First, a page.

Wednesday, January 28, 2009

Tidbits from empire

US Colonel Greg Julian with Afghan village elders in Inzeri yesterday. US commanders distributed $40,000 and apologized to relatives of 15 people killed in a recent US raid. (Jason Straziuso/Associated Press)

Today's Boston Globe, reports testimony by Secretary of Defense (War) Robert Gates and the chairman of the Joint Chiefs:

"The civilian casualties are doing us an enormous harm in Afghanistan, and we have got to do better" to avoid innocent deaths, even though the Taliban militants use civilians as cover, Gates told the Senate Armed Services Committee. ...

"I don't think we can succeed in Afghanistan if civilians keep dying there," [Admiral Mike] Mullen said. "And we've got to figure out a way to absolutely minimize that, the goal being zero."

So what are they going to do about it? Afghan civilians get killed because U.S. forces sensibly would rather call in air strikes than walk into ambushes in a country they find impenetrable among enemies (people?) they find incomprehensible. They don't choose to take casualties in a war that makes no sense to the men who fight it. This isn't going to be cured by putting a few more U.S. troops in Afghanistan. More U.S. troops = more dead Afghans, many/most civilians. No way around it. Here's more from Robert Young Pelton on the ground with the troops.
Meanwhile in the Iraq sector, there will be provincial elections on Saturday. Well, sort of ... McClatchy Baghdad bureau chief Leila Fadel describes what happened in early voting:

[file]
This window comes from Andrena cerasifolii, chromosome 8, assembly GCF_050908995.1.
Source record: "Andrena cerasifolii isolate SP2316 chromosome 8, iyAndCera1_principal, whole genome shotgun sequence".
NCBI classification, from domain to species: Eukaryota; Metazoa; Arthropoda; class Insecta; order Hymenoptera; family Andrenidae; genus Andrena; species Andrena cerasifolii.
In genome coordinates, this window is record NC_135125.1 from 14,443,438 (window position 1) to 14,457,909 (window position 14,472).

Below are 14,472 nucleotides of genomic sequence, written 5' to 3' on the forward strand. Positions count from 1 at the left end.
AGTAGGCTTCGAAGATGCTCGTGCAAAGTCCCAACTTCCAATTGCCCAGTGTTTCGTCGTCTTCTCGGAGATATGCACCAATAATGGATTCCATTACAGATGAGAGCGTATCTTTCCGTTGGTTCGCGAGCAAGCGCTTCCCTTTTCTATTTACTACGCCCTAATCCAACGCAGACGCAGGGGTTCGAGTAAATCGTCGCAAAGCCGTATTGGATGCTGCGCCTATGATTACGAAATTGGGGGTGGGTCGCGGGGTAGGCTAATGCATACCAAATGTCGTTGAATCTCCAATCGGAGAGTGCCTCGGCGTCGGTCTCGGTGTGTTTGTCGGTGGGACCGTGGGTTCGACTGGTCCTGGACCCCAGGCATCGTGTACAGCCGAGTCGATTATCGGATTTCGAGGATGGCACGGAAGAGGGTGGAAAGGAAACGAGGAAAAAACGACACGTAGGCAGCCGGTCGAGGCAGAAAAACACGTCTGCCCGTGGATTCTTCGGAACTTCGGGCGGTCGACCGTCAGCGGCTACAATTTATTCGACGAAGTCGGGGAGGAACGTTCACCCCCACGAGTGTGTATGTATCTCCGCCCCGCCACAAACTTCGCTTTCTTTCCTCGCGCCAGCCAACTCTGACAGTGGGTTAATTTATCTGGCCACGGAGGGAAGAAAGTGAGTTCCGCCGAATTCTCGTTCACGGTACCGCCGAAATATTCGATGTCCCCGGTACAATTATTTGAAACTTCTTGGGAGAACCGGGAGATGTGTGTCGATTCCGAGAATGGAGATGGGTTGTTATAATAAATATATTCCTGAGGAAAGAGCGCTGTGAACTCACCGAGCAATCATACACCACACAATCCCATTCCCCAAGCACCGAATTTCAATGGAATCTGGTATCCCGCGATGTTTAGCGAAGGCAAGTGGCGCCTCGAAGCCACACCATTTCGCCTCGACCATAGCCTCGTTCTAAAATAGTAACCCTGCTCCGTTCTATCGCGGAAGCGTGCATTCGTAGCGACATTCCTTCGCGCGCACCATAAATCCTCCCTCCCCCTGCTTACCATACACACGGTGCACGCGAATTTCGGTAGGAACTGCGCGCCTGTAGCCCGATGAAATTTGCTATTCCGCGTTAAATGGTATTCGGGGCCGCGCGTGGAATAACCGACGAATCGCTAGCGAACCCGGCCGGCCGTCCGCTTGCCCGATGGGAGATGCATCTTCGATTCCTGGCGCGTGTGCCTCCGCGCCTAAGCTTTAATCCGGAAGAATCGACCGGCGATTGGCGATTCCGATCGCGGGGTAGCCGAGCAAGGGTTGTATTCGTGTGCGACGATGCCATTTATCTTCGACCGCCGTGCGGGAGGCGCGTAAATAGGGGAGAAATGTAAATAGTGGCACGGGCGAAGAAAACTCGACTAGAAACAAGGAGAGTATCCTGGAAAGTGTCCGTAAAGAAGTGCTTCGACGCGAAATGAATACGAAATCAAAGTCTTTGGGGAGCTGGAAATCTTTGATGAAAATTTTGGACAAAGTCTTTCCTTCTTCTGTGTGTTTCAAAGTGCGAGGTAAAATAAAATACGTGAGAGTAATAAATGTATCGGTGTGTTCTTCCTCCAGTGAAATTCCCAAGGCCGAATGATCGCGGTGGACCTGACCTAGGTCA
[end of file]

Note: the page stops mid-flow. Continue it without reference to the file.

Today was special voting day. Prisoners with a term of five years or less, hospital employees and security forces went to the polls on Wednesday in advance of Saturday's provincial elections in Iraq.

It was also a small glimpse of what is to come. According to a local organization to protect journalist rights, 64 journalists' rights were violated across the nation. In Basra, Babil and Anbar journalists were beaten or prevented from entering polling sites by security forces. Their camera equipment was confiscated and in many cases they were cursed at with foul language.

In the southern port city of Basra at Al Mina center where prisoners were voting, 15 journalists tried to cover the vote. They were beaten and guards cursed them as they forcibly confiscated or destroyed their equipment, the journalist association reported. ...

That's not all that happened during early voting. Check out the whole story.

It seems likely that whatever happens on Saturday will be called a "success," showing that the Iraqis are taking back responsibility for their country. But really, in the United States, few will be watching.

In part, that is because many journalistic organizations have moved on to other, hotter, stories. Iraq is old news. And more and more, Iraqi reporters -- who are the eyes and ears of Western journalists -- are taking advantage of a program that offers asylum to people "tainted" in Iraqi nationalist eyes by their association with the occupiers. Few are more qualified or more likely to find a viable place in the U.S. than the loyal journalists who've worked with the news bureaus. But if they go, who will interpret Iraq to outsiders? Of course, maybe Iraq would just like to be left alone.

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